Short stories set in the San Francisco Bay Area, exploring what happens when the seemingly fixed coordinates of our lives abruptly give way. The main characters share a fundamental predicament, the struggle to name and embrace some faith that can break their fall.
Catherine gives an overview of the book:
The Mechanics of Falling
Clay wakes up in the bathtub, naked. He pulls himself up on his elbows: he’s bone dry and so is the tub, and his bass guitar is perched upright on the toilet seat. He could try to figure out how he got here, or he could stop at the reason slamming in his skull. He knows what woke him, anyway. Annie, banging a door somewhere in the house, as she does every morning. Sometimes he resigns himself and sometimes he gives her hell. When she first moved in, she used to pound him on the shoulder at 7:00 A.M. and hiss at him to come and watch her ride. To cure her of it, he picked her up one morning and dumped her on the porch and locked the door. She waited for him to come out and doused him with a bucket of water. Later he lay in wait for her with fistfuls of the warm mash they feed the horses. Then she found out he was afraid of snakes. The fields around the stables are full of them. Neither of them is ever going to cure the other.
He crawls out of the tub, rescues the guitar, and fishes a pair of jeans from the hamper. In the kitchen he finds Annie finishing a bowl of Lucky Charms, her hair already knotted in a braid that she can tuck under her riding helmet. She doesn’t look up when he comes in, and he can’t decide if her air of indifference stems from innocence or cunning.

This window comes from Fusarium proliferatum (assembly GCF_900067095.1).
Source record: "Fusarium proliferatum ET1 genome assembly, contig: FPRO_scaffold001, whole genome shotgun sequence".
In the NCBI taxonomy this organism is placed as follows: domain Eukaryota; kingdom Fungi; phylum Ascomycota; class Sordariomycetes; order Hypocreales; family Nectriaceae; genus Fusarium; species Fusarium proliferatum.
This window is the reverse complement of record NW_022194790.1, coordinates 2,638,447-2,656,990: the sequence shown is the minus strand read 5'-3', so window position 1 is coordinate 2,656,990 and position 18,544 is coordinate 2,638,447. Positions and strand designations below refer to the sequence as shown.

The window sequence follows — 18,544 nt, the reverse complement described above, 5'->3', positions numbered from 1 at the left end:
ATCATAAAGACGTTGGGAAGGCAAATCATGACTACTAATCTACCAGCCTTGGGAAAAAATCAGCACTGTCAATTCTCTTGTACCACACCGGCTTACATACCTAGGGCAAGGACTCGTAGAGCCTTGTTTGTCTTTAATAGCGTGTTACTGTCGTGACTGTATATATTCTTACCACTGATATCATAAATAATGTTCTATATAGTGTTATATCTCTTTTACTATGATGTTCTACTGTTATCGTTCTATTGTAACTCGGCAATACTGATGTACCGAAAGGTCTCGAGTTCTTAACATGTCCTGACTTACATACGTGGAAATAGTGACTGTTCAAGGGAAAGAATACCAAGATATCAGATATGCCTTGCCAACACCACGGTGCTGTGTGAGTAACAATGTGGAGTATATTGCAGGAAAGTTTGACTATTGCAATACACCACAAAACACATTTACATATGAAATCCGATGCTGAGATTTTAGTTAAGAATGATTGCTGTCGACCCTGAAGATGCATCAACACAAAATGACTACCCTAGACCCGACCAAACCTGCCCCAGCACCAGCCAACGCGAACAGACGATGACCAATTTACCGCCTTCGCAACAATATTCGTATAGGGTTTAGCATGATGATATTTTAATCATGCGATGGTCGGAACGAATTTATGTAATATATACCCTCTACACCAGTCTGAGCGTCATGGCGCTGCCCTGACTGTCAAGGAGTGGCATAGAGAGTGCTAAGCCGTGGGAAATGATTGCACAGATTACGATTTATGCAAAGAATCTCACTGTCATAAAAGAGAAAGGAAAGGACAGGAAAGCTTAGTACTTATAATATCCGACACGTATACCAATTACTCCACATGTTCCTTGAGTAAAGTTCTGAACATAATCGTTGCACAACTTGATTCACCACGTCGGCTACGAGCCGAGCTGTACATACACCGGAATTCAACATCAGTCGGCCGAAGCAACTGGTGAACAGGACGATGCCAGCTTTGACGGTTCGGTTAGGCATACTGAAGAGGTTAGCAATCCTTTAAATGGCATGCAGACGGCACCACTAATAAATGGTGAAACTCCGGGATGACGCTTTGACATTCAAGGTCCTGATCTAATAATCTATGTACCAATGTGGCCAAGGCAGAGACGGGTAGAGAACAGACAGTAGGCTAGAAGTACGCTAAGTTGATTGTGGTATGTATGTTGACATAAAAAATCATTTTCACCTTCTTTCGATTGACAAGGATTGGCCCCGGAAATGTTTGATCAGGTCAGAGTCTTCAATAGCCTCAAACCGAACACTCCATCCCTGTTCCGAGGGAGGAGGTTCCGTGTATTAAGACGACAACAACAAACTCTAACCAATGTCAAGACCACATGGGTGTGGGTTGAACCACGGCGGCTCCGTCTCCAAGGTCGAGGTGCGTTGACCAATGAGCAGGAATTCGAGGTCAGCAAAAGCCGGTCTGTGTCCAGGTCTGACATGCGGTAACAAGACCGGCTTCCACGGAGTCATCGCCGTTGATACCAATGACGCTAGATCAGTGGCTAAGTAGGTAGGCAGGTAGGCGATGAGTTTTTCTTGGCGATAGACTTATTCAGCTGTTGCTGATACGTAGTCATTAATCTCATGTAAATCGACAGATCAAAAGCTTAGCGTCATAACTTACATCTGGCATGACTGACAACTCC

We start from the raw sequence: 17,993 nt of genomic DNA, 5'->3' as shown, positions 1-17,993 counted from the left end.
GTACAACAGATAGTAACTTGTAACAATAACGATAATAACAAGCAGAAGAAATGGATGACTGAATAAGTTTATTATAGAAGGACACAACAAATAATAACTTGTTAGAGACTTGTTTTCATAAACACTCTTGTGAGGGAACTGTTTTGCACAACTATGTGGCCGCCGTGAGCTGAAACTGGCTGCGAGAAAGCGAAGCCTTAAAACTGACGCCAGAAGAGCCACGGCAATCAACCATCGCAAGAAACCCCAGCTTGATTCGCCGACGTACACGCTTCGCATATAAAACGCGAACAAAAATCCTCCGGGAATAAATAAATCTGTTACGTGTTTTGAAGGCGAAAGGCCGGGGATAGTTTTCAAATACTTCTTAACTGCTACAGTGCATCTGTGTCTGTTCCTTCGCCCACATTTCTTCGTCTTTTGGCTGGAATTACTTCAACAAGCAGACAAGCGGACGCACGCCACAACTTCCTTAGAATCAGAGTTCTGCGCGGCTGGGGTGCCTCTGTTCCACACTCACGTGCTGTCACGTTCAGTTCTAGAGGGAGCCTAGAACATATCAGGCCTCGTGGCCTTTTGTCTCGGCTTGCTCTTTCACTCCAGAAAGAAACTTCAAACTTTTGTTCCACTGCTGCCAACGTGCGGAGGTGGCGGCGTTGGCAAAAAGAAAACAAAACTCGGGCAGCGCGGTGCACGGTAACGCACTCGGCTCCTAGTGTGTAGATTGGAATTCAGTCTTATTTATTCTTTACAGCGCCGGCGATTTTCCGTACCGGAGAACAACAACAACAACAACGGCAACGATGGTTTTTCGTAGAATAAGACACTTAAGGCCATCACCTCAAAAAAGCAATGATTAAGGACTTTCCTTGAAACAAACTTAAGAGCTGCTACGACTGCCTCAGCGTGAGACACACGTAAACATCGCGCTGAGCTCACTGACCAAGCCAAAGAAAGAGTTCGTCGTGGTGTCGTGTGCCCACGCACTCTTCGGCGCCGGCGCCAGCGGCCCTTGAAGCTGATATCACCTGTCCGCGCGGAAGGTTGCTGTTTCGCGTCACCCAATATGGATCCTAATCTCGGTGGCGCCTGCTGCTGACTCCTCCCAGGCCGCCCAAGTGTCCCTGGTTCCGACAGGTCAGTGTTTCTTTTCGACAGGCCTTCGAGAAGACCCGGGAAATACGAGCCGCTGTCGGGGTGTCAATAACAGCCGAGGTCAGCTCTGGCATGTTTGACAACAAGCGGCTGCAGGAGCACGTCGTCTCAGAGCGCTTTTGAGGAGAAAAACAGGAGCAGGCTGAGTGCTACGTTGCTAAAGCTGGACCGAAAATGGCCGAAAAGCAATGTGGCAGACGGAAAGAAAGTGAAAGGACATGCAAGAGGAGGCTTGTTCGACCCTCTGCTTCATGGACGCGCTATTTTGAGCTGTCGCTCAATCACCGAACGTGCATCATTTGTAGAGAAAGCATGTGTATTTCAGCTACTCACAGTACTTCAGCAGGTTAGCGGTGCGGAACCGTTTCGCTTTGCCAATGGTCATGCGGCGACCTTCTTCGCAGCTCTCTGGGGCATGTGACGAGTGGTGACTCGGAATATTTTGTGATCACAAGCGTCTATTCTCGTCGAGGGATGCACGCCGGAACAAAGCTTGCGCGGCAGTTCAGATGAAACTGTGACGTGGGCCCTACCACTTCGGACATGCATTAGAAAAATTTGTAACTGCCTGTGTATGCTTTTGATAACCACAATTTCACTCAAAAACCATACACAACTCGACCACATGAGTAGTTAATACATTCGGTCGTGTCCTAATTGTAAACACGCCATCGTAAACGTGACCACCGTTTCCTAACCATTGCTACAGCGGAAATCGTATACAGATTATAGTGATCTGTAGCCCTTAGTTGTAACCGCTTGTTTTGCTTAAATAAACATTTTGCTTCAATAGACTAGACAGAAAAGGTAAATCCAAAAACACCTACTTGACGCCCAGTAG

He puts on coffee. She never does this for him, even though she’s always up first. Probably that’s too domestic. At first Annie was just a roommate. Letting her share the house on the property meant he could pay her less for helping him manage the barn and teaching a few lessons. That they ended up sleeping together was about as inevitable as the tit-for-tat escalation of their fights, and yet whenever he wakes to find her in his bed in the morning, he blinks in surprise. He’s never sure it will happen again. It hasn’t, not for a while.
Who took my clothes? he says.
You got your hands on a bottle of tequila.
Roger must have brought the bottle when he and Marty came over to play some music. One practice is so much like another, Clay can never remember too specifically. Maybe he blew out an amp again, and that’s how his guitar ended up in the toilet. Maybe Marty got ticked off because Clay always tells him to shut up when he talks about getting another gig at the bar in town, where they played once for free beer.
Clay dips Annie’s braid in her cereal bowl. Who took my clothes?
You shouldn’t drink till you black out.
As I recall, you had your share too.
I didn’t wake up in the bathtub with no clothes on, she says.
I don’t drink that much.
She considers this. No, you don’t. Drinking’s just your excuse. Why remember every stupid thing you did to end up like that when you can be amazed instead?
Clay can never just have a conversation with her. She’s always ambitious to say something real, in a way that makes him able to imagine her in a college classroom not so long ago, raising her hand in answer to every question. She’s too young for him. That first morning he woke up to find her staring back at him, skinny little Annie wrapped in his arms, she watched him try to work up the courage to speak and then she beat him to the punch. She smiled and said, Look what you got yourself into.
Catherine Brady is the author of three short story collections. The Mechanics of Falling was the recipient of the 2010 Northern California Book Award in Fiction. Curled in the Bed of Love was the winner of the 2002 Flannery O'Connor Award for Short Fiction...